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Two-year-old girl dies after hospital fails to return mum's call

Two-year-old girl dies after hospital fails to return mum's call

A coroner ruled the failure to return a call before the toddler's death 'wholly inadequate'

An investigation into the death of a two-year-old girl in Australia found that a hospital's failure to call her parents back was 'wholly inadequate'.

Sky News reports that Natalia Griffiths-I’Anson's daughter Callie had been admitted to hospital in December 2017 after ingesting cleaning liquid.

She had been in the care of her mother's colleagues at a hotel while her mum went to pay some bills, with the toddler gaining access to the bar area and drinking a caustic alkali liquid used to clean soda glasses.

First taken to the Corowa District Hospital to be assessed for injuries after her lips started to bleed, the toddler was later air-lifted to the Royal Children's Hospital, Melbourne, where she was placed into intensive care.

Placed into a medically induced coma, the toddler received an esophagoscopy and dilatation procedure and an inquest into her death gave the verdict that she'd died of 'perforation of her esophagus during or as a result of the procedure that led to her death about 24 hours later'.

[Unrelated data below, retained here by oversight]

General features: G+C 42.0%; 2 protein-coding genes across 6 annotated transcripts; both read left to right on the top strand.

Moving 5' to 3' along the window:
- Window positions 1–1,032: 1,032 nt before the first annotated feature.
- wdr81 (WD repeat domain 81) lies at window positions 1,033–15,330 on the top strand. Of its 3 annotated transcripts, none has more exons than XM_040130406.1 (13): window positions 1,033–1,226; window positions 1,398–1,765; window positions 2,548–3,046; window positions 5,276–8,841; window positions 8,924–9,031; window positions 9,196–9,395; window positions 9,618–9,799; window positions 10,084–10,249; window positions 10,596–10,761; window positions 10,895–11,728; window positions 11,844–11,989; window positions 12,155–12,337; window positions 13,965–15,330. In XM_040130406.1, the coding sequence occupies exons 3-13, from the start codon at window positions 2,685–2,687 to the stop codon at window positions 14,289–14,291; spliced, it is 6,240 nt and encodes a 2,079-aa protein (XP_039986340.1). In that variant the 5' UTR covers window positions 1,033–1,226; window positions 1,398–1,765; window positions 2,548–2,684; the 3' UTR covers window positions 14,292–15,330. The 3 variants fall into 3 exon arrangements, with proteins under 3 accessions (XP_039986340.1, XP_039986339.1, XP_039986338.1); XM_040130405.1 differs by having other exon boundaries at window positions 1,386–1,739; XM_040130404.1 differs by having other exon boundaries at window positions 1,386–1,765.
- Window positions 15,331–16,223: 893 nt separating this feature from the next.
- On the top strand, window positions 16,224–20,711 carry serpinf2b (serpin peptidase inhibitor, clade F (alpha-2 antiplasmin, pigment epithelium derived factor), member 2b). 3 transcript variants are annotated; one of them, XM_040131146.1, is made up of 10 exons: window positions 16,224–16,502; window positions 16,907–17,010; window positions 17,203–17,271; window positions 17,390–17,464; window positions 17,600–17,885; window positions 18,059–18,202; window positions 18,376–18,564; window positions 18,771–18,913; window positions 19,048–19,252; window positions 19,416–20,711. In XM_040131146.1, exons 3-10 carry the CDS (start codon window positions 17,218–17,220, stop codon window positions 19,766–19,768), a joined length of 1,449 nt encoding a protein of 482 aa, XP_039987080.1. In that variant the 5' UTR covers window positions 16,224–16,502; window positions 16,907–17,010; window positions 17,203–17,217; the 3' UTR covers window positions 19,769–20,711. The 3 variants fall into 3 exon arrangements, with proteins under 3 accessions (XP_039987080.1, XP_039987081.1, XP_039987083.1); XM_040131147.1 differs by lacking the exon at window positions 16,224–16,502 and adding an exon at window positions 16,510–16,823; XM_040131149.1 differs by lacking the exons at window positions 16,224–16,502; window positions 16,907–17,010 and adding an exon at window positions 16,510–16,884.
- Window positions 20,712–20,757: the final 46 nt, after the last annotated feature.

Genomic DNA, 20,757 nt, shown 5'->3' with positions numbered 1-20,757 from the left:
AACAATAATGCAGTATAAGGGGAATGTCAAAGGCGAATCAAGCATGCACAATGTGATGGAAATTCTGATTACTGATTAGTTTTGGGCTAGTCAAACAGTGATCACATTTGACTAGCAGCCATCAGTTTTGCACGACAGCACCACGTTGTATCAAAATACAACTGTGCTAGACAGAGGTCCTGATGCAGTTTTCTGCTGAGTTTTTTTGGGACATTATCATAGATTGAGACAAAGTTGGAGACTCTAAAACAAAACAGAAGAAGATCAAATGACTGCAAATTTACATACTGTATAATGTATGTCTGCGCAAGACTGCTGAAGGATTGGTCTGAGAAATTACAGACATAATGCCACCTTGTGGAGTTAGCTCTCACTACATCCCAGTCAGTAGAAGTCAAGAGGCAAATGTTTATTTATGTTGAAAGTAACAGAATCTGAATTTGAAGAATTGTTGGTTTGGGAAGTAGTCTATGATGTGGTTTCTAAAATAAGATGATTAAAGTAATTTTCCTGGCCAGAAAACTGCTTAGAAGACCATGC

The parents of a two-year-old girl who died in 2018 had called the hospital and been told someone would call them back.
Facebook/The Royal Children's Hospital, Melbourne

The child had returned home with her parents after the procedure, but by 10pm on 11 January, 2018 they found that their daughter couldn't keep her eyes open and Callie's mum Natalia called the hospital.

Asking for urgent medical advice, she was told that the surgeon would call her right back, but she never received the call.

The Royal Children's Hospital said the toddler's family didn't receive a call back that night because the surgeon was busy in a major procedure and when they finished at 1am thought it was too late to call and decided they would follow up the next morning.

Callie's parents were exhausted and slept with their daughter between them, but were woken up at 6am on 12 January by the sound of their daughter gurgling, they found that she was limp and had stopped breathing.

The toddler's parents were told they would be called back but never received that call.
Facebook/The Royal Children's Hospital, Melbourne

They and paramedics attempted to revive the two-year-old but were unable to do so and the toddler died at Corowa District Hospital.

Coroner Paresa Antoniadis Spano recommended that the RCH develop better protocols for these situations.

Among the recommendations made are that the hospital is able to re-route calls to a qualified medical professional who will be available to speak.

They also recommended that the vulnerability of children such as Callie who lived in rural areas 40 minutes drive from the nearest paramedics be taken into account.

The Royal Children's Hospital told Tyla in a statement: "The Royal Children’s Hospital extends its deepest sympathies to Callie’s family.

"There can be no greater sadness than the loss of a child. We will review the findings and respond to the Coroner’s recommendation."

Featured Image Credit: Google Maps

Topics: Australia, News